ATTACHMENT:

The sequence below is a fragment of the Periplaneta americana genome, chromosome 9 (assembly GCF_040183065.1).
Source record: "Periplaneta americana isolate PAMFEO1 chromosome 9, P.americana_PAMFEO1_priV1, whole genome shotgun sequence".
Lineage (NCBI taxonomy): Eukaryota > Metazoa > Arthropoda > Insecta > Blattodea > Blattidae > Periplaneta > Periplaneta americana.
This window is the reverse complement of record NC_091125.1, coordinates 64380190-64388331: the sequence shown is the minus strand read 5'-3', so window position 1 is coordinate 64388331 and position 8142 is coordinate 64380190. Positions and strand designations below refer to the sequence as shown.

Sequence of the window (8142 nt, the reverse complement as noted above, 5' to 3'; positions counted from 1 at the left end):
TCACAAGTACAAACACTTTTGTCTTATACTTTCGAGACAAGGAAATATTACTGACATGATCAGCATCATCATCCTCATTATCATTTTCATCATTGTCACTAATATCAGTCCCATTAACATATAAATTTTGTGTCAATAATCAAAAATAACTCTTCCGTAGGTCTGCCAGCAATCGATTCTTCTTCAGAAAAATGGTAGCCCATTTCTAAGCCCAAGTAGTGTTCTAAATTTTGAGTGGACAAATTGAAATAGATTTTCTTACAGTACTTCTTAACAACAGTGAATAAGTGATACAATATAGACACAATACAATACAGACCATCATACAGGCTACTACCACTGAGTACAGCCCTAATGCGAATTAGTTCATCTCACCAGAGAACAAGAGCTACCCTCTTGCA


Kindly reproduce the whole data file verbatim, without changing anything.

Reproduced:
The sequence below is a fragment of the Periplaneta americana genome, chromosome 9 (assembly GCF_040183065.1).
Source record: "Periplaneta americana isolate PAMFEO1 chromosome 9, P.americana_PAMFEO1_priV1, whole genome shotgun sequence".
Lineage (NCBI taxonomy): Eukaryota > Metazoa > Arthropoda > Insecta > Blattodea > Blattidae > Periplaneta > Periplaneta americana.
This window is the reverse complement of record NC_091125.1, coordinates 64380190-64388331: the sequence shown is the minus strand read 5'-3', so window position 1 is coordinate 64388331 and position 8142 is coordinate 64380190. Positions and strand designations below refer to the sequence as shown.

Sequence of the window (8142 nt, the reverse complement as noted above, 5' to 3'; positions counted from 1 at the left end):
TCACAAGTACAAACACTTTTGTCTTATACTTTCGAGACAAGGAAATATTACTGACATGATCAGCATCATCATCCTCATTATCATTTTCATCATTGTCACTAATATCAGTCCCATTAACATATAAATTTTGTGTCAATAATCAAAAATAACTCTTCCGTAGGTCTGCCAGCAATCGATTCTTCTTCAGAAAAATGGTAGCCCATTTCTAAGCCCAAGTAGTGTTCTAAATTTTGAGTGGACAAATTGAAATAGATTTTCTTACAGTACTTCTTAACAACAGTGAATAAGTGATACAATATAGACACAATACAATACAGACCATCATACAGGCTACTACCACTGAGTACAGCCCTAATGCGAATTAGTTCATCTCACCAGAGAACAAGAGCTACCCTCTTGCA